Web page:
How dietary fibre can tackle heat stress in sows

Stefan Hirtenlehner & Christine Potthast, Pig Progress, 4 September 2020, photo credit: budabar/BigStockPhoto/

Heat stress is not only of interest for swine producers in countries with tropical or sub-tropical areas. Even in temperate latitudes, at least for a few weeks per year, sub-optimal climatic conditions occur. How can sows be better prepared for the heat?

When talking about heat stress, it is important to realise that it is not only the temperature that affects humans or animals; it is a function of ambient temperature and relative humidity. Figure 1 demonstrates that the risk of pigs suffering from heat stress rises even at a moderate temperature of 24°C when the relative humidity is 75%. In 2017, researchers Matthew C. Lucy and Timothy J. Safranski of the University of Missouri, USA, gave a range of thermoneutral conditions for pigs in the temperature range of approximately 15–22°C with 60–70% relative humidity.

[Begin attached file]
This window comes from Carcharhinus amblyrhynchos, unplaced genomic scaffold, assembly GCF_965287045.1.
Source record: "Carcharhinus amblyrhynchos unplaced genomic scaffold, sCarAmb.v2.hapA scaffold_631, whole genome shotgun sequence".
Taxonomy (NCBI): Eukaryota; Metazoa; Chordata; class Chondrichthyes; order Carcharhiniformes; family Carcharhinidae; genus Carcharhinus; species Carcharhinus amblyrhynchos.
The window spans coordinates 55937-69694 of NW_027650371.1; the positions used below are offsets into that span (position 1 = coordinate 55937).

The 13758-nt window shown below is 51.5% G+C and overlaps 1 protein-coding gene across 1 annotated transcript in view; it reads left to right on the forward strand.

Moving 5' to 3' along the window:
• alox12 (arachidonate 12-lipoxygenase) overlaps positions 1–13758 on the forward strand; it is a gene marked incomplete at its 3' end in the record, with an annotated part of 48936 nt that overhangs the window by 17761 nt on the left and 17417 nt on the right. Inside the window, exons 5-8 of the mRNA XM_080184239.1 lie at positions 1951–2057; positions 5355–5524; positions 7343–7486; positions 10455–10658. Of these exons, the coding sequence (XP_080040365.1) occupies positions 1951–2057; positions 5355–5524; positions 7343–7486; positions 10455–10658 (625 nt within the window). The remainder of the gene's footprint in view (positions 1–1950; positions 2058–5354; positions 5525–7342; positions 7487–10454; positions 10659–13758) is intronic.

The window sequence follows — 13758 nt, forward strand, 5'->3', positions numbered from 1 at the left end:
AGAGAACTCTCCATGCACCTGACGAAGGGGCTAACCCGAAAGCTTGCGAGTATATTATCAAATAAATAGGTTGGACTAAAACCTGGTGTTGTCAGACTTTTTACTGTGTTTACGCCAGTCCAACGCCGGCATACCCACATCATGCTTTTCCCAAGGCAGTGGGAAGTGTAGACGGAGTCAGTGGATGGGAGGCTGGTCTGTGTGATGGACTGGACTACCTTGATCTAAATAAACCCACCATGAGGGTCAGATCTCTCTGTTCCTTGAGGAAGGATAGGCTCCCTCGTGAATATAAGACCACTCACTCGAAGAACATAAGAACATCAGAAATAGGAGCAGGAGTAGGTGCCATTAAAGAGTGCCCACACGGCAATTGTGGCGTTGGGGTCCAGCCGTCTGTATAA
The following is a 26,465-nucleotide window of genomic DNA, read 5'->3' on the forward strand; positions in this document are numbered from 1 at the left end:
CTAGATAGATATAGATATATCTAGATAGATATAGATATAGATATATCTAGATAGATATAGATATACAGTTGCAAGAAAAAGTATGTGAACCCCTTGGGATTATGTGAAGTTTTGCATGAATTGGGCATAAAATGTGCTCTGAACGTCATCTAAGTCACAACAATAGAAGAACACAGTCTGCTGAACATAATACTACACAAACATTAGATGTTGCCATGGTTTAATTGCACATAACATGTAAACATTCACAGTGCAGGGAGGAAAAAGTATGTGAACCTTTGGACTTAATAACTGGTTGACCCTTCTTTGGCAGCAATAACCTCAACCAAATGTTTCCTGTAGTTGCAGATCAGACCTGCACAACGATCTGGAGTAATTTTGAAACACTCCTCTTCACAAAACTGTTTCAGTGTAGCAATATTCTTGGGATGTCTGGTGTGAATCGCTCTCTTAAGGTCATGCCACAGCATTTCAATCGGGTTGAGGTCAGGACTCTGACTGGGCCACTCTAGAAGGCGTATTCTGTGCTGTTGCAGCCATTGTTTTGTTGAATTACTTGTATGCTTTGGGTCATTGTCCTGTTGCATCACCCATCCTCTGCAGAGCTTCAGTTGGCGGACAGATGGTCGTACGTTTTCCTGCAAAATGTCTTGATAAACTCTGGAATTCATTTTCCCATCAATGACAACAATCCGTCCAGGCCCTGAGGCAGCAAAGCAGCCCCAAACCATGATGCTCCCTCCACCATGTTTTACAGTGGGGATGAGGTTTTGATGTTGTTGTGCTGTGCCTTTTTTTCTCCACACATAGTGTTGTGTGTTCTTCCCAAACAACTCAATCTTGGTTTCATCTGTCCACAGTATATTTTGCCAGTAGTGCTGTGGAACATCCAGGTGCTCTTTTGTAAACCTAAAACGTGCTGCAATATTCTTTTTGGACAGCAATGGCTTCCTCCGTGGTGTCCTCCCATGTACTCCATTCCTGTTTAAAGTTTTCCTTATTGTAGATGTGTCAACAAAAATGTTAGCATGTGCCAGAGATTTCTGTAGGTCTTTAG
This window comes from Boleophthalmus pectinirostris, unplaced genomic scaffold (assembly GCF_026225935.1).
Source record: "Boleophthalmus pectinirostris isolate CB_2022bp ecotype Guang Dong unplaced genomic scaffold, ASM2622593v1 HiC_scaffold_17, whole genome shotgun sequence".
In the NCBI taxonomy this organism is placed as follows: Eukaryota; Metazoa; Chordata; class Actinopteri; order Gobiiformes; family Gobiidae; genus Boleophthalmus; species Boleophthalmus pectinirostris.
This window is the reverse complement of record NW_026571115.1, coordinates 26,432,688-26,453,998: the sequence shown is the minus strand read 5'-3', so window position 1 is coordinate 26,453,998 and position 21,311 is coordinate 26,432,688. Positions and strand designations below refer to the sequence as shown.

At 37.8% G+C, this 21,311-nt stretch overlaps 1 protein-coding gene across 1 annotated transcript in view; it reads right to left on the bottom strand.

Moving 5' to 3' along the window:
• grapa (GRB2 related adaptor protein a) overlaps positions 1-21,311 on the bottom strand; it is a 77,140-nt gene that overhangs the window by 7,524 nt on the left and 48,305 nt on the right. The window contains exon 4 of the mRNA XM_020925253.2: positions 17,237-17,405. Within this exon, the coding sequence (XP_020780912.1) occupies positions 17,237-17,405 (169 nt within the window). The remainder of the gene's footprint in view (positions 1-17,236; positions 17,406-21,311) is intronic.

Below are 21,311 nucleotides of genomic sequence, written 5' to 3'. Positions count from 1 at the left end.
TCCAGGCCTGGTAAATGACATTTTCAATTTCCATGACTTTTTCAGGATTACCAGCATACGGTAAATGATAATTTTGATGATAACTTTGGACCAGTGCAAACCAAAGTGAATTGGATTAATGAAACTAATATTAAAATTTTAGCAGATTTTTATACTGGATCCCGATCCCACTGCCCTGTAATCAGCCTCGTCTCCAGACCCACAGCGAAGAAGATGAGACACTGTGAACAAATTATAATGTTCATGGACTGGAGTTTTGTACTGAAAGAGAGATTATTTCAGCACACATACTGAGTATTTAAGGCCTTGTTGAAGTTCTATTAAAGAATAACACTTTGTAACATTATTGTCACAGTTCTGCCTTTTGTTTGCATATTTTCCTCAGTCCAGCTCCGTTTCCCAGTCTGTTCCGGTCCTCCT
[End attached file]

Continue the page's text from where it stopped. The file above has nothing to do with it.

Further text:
Exact values for the increased risk of suffering from heat stress are species-specific due to differences in biological functions between livestock animals. Sows have only limited ability to cool down their body temperature by evaporation due to the lack of sweat glands in swine skin and will increase respiratory frequency.
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The South African Pork Producers’ Organisation (SAPPO) coordinates industry interventions and collaboratively manages risks in the value chain to enable the sustainability and profitability of pork producers in South Africa.